With all due respect to Ted, having been a Trial Lawyer for more than 33 years, I beg to differ. Learn to shoot expertly so that you maximize your chance of survival. If you get sued, hopefully your employing agency, usually through its insurance carrier, will provide you with a high-quality defense. Just in case, though, establish a relationship with a lawyer with whom you are comfortable, and who you know tries cases frequently, so that he or she can "ride shotgun" with you if something happens, and can step in if your employer for some reason does not provide you with a defense.
    I would agree with you on that one. I love to read the Ayoob Files in some popular gun magazines, and it seems that the better you are with your weapon(classes, competition, etc.), the better you look in court if someone tries to say your just some kind of cowboy with a gun.

  14. #14
    berettatoter's Avatar
    berettatoter is offline Senior Member
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    If I were on the police force, I would want to carry a large duty pistol for "on-duty", and then a compact version of the duty pistol for "off-duty" use. Good luck with your search and be safe out there.

  15. #15
    chessail77's Avatar
    chessail77 is offline Senior Member
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    The answer to your question begins and ends with a Sig P226....enuf !!said

  16. #16
    slantroutes is offline Junior Member
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    Quote Originally Posted by chessail77 View Post
    The answer to your question begins and ends with a Sig P226....enuf !!said
    Haha thanks. A lot of my classmates at the academy are going with Glocks. What are some of the advantages of the Sig over the Glock?
    One of the big advantages of Glock, I think, is that each size pistol can use the magazines of the other sizes in its caliber. We're authorized for backup carry, and it sure does sound nice to carry the full-size .40 in addition to the subcompact Glock 27 as a backup.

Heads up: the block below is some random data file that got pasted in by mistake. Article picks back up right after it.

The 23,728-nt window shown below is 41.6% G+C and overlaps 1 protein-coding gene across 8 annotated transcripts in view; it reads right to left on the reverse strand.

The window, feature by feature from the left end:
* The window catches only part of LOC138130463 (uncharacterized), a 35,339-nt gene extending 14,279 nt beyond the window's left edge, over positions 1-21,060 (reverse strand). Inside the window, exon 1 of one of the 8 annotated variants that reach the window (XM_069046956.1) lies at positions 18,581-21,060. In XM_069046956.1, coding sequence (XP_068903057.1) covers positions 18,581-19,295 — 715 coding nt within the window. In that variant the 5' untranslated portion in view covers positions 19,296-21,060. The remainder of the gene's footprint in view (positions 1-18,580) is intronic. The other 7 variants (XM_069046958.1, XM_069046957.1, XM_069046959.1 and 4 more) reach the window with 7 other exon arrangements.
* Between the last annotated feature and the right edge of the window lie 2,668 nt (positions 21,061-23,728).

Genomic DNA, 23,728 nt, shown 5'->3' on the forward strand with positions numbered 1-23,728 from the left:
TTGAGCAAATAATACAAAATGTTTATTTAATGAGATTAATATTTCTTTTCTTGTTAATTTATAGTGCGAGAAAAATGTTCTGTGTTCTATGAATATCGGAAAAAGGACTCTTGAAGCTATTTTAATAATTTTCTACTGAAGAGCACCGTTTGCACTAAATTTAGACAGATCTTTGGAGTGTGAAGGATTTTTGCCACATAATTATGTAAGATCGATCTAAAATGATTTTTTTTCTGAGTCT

Does Sig offer comparable advantages?

  17. #17
    berettatoter's Avatar
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    Well, the SIGS have manual safeties/decockers and such. I still prefer a manual safety myself, but the Glock is simple to use.

  18. #18
    denner's Avatar
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    Best bet is to shoot the ones mentioned and see which you shoot best and feel most comfortable with. I like Beretta's so I'd recommend you shoot the PX4 Storm in 40cal. I feel safe and confident with a PX4 on my side. The rotating locked breach gives you accuracy and reduced felt recoil especially in the 40 cal. If I went 45cal I'd go with a Glock due to reputation and firepower. However, I believe any of the brands mentioned would serve you well. Get the one you shoot the best and most accurate with. I believe you get marginally better penetration through auto glass and barriers with the 45cal from tests I've seen.

  19. #19
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    Quote Originally Posted by denner View Post
    Best bet is to shoot the ones mentioned and see which you shoot best and feel most comfortable with.
    That's the best advice anyone can give. It's not about what everyone else likes, it's about what fits YOUR hand, your reach, your ability. Shoot as many as you can, and make an informed decision. Caliber is a lot less important than the ability to place your shots where they need to go, quickly.